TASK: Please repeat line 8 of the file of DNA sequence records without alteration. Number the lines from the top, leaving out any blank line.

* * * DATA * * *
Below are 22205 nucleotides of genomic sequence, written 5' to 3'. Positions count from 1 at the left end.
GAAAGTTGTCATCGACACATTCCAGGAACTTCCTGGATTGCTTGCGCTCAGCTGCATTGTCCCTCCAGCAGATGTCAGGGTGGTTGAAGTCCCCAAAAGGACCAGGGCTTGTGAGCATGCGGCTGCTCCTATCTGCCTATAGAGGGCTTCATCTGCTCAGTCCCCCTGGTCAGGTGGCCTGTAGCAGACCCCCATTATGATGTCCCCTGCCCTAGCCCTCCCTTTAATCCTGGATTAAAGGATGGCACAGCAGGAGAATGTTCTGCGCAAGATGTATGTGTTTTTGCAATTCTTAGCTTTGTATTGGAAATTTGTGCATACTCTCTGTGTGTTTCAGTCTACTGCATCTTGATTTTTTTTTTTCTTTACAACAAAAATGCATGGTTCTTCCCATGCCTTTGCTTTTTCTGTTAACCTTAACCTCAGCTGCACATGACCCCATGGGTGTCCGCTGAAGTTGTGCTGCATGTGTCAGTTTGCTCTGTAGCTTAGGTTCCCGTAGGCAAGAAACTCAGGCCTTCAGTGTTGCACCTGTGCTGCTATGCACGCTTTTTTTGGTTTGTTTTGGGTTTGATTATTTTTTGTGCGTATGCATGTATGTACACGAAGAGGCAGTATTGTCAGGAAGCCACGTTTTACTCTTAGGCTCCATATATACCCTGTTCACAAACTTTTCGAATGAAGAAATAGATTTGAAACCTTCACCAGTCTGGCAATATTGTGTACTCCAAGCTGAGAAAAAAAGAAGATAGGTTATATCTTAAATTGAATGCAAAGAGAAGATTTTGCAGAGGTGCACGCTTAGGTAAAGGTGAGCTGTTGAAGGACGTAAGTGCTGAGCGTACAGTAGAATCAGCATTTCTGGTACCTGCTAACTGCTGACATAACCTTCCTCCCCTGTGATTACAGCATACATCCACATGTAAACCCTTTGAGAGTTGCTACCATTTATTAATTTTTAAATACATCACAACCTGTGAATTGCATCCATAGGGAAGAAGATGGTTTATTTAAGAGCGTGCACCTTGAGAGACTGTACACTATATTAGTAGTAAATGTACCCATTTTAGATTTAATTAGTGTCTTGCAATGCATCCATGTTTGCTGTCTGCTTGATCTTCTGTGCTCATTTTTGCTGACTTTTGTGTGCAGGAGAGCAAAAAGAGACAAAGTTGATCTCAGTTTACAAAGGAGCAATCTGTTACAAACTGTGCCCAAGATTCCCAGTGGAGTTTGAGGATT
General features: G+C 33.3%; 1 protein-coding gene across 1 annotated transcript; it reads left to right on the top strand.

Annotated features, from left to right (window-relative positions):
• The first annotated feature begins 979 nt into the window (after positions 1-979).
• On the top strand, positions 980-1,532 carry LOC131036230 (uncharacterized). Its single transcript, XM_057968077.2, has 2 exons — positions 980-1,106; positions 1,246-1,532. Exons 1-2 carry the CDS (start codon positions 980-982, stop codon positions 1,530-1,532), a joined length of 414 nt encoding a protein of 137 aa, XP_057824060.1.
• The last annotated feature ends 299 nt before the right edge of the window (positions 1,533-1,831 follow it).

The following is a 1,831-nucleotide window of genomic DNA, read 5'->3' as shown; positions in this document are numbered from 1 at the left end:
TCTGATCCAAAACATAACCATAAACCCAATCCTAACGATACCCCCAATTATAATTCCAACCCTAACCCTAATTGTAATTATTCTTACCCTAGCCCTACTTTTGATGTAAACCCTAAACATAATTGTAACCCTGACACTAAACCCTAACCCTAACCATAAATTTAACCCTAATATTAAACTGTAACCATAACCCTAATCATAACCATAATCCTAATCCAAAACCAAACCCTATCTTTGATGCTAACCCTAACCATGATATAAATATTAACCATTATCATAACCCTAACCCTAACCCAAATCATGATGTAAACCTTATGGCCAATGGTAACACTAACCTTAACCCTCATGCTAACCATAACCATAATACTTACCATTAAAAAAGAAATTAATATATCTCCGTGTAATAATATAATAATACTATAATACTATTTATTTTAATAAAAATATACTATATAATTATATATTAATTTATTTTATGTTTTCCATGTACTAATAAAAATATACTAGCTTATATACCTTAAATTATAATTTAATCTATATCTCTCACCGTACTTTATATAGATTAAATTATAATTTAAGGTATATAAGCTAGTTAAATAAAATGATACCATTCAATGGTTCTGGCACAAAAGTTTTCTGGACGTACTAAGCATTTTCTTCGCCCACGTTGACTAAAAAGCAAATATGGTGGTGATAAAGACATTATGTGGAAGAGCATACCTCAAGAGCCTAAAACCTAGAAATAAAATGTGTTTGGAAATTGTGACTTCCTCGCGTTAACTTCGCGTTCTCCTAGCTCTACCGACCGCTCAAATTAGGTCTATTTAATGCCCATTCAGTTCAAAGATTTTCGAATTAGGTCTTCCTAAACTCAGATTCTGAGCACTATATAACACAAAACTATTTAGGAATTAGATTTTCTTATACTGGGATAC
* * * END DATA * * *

The following is a 1,831-nucleotide window of genomic DNA, read 5'->3' as shown; positions in this document are numbered from 1 at the left end: